Who Knew? Donating Body Parts Is a Taxable Event
by Terri Eyden on
By Teresa Ambord, Correspondent
You're selling . . . what? Mark Parisi wasn't kidding when he said he would give a testicle to own a shiny new car. That is, for the donation of his testicle, he expects to receive a "standard fee" of $35,000 with which he plans to buy a car. He just wanted to know if the transaction was taxable.
As unusual as this may seem, for Parisi, it's not that much of a stretch. He has participated in medical research studies before and estimates over two years, he's made a cool $150,000 "working" as a human guinea pig. He told Left Lane news he netted $5,000 a week when he took part in a study of the Ebola virus. Seems a little risky to mess with a deadly hemorrhagic disease for any amount of money, but so far, he's lived to tell about it.
No Hidden Income
Parisi isn't hiding his little side business. In fact, he appeared on Extreme Cheapskates (a TLC show), where he said his donated testicle will be replaced with a prosthesis. He explained, to be legal, medical research studies such as the ones he participates in, must be approved by the Food and Drug Administration.
He also went on The Doctors, a CBS show that features a panel of people who, according to the show, are real physicians. The doctors confirmed that indeed, selling body parts is illegal. The National Organ Transplant Act states it's illegal to "acquire, receive, or otherwise transfer any human organ for valuable consideration."
Parisi says no problem, because he's not "selling" his testicle. He's donating it for a "standard fee" to participate in a medical study. And the going rate for a testicle, he says, just happens to be $35,000. The car he wants to buy, a Nissan 370Z, runs between $30,000 and $40,000, which fits his price range.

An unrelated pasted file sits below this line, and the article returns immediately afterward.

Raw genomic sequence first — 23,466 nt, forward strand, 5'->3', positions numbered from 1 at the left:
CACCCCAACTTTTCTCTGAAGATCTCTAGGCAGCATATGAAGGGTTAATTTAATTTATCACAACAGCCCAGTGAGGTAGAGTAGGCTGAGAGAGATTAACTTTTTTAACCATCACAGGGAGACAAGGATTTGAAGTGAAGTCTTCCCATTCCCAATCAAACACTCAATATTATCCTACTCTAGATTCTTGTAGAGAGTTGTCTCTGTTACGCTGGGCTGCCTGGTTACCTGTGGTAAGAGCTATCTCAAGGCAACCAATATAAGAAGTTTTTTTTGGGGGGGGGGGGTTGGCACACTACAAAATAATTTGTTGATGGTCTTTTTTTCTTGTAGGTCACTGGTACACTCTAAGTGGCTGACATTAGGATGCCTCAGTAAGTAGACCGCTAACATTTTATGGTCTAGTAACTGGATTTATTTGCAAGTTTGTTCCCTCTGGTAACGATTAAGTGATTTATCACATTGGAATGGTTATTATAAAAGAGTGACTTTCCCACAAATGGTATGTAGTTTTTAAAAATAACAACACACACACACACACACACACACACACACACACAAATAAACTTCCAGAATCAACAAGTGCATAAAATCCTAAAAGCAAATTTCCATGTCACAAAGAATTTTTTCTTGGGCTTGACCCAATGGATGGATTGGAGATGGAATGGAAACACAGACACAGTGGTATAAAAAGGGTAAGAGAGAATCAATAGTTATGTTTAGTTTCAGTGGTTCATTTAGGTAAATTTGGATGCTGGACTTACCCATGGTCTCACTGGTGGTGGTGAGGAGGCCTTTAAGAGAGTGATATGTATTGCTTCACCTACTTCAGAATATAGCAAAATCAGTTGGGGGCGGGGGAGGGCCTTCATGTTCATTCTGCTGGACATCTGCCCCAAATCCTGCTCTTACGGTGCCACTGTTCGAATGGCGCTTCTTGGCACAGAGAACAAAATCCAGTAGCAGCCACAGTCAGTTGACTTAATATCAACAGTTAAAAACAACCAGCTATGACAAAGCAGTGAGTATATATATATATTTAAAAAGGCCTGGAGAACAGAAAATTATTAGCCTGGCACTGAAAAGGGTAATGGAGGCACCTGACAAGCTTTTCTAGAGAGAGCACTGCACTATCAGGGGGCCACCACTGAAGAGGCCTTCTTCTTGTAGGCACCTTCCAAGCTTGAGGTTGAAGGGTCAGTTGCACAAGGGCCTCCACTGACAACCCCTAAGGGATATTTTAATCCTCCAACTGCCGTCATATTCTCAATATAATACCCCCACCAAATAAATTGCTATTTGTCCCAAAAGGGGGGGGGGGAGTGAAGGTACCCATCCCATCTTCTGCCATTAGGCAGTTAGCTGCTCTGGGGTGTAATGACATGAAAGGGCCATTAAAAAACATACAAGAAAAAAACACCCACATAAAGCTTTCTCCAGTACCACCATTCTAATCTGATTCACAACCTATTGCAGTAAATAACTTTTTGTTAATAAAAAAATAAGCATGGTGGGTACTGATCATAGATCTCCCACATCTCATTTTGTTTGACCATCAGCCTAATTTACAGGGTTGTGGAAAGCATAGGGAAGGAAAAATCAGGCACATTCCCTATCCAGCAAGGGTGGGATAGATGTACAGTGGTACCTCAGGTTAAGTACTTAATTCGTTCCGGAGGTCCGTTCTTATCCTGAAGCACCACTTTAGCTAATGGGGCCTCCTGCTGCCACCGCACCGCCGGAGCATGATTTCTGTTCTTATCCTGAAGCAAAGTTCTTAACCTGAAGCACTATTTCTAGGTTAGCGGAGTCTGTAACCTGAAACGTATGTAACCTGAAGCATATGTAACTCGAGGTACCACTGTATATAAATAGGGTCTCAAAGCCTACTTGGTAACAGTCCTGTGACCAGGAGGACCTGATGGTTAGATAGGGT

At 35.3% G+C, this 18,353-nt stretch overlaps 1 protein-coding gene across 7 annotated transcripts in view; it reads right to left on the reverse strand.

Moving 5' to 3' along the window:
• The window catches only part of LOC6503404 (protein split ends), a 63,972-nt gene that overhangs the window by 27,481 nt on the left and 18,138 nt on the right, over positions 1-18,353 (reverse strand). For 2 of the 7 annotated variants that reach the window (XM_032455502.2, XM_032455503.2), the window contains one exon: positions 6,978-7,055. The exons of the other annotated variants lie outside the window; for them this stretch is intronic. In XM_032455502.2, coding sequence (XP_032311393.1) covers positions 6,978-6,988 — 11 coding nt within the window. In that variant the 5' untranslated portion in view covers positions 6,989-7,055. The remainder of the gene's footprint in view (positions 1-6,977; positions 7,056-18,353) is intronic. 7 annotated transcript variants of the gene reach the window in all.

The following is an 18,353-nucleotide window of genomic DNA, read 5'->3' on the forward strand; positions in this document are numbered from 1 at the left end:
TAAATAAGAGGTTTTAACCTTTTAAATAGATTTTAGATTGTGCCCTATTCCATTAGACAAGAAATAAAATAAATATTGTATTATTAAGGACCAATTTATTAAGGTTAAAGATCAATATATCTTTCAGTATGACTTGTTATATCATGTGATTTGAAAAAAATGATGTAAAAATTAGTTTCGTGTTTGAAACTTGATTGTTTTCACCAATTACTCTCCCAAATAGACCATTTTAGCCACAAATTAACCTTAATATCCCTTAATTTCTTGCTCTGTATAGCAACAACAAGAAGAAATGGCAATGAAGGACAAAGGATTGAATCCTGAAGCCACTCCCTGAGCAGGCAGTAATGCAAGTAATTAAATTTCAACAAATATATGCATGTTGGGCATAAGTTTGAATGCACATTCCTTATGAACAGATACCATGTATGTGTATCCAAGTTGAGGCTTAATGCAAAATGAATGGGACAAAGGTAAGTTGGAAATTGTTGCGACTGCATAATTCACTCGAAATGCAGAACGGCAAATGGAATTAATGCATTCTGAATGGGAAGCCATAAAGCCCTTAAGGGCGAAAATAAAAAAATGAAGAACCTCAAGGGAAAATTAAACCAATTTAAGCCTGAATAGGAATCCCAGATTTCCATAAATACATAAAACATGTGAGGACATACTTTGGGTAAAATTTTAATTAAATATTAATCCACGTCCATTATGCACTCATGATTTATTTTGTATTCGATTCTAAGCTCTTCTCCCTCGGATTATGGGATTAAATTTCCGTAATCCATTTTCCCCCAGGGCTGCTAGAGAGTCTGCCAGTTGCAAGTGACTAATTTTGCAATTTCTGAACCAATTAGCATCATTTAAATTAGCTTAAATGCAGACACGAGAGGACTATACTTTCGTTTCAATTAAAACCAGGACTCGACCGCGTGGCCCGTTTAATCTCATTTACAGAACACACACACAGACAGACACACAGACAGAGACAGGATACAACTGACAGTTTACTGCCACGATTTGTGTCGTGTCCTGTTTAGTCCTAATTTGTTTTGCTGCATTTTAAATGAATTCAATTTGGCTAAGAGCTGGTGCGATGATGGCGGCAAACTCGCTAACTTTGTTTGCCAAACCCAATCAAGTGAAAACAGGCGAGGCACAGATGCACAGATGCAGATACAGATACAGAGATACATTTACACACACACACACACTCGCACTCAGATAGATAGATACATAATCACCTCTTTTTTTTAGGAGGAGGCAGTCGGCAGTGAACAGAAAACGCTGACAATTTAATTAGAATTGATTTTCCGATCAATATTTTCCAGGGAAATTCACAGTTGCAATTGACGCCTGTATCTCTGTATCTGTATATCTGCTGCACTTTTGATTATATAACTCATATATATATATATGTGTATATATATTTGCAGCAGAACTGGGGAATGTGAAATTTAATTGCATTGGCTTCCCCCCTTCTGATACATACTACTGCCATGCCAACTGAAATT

There is, however a little matter of tax.
Pay the Tax Man
Whether the income from the donation of his body part is legal or illegal doesn't affect the taxability, said Forbes magazine. Last year, the US Tax Court ruled in Daniel Hugh O'Connor v. Commissioner of Internal Revenue (T.C. Memo 2012-317) that gross income is defined as "all income from whatever source derived unless otherwise excluded by the Internal Revenue Code."
Also, Parisi incurs expenses in the process of donating, and he can even deduct those if they don't violate public policy. And if he itemizes, he may qualify for a medical expense deduction. The good news for Parisi is, while the income for his donation is taxable, it isn't subject to self-employment tax.
State Tax Deductions
Forbes says if no consideration is given for the donation, the process is not illegal. In fact, about a third of states offer state tax incentives to people who donate a kidney, a portion of their liver, or bone marrow for transplantation. Those states include Arkansas, Georgia, Idaho, Iowa, Louisiana, Maryland, Massachusetts, Minnesota, Mississippi, New Mexico, North Dakota, Ohio, Oklahoma, South Carolina, Utah, Virginia and Wisconsin. According to Forbes, the average deduction runs $10,000, and since most states have tax rates that average around 6.5 percent, the tax savings top out at about $650. Parisi lives in Nevada, where there's no state income tax.
Medical research must go on, and human guinea pigs advance the research. So there's a place for people like Mark Parisi in the grand scheme of things. But . . . you have to admit, it sounds a little nutty.
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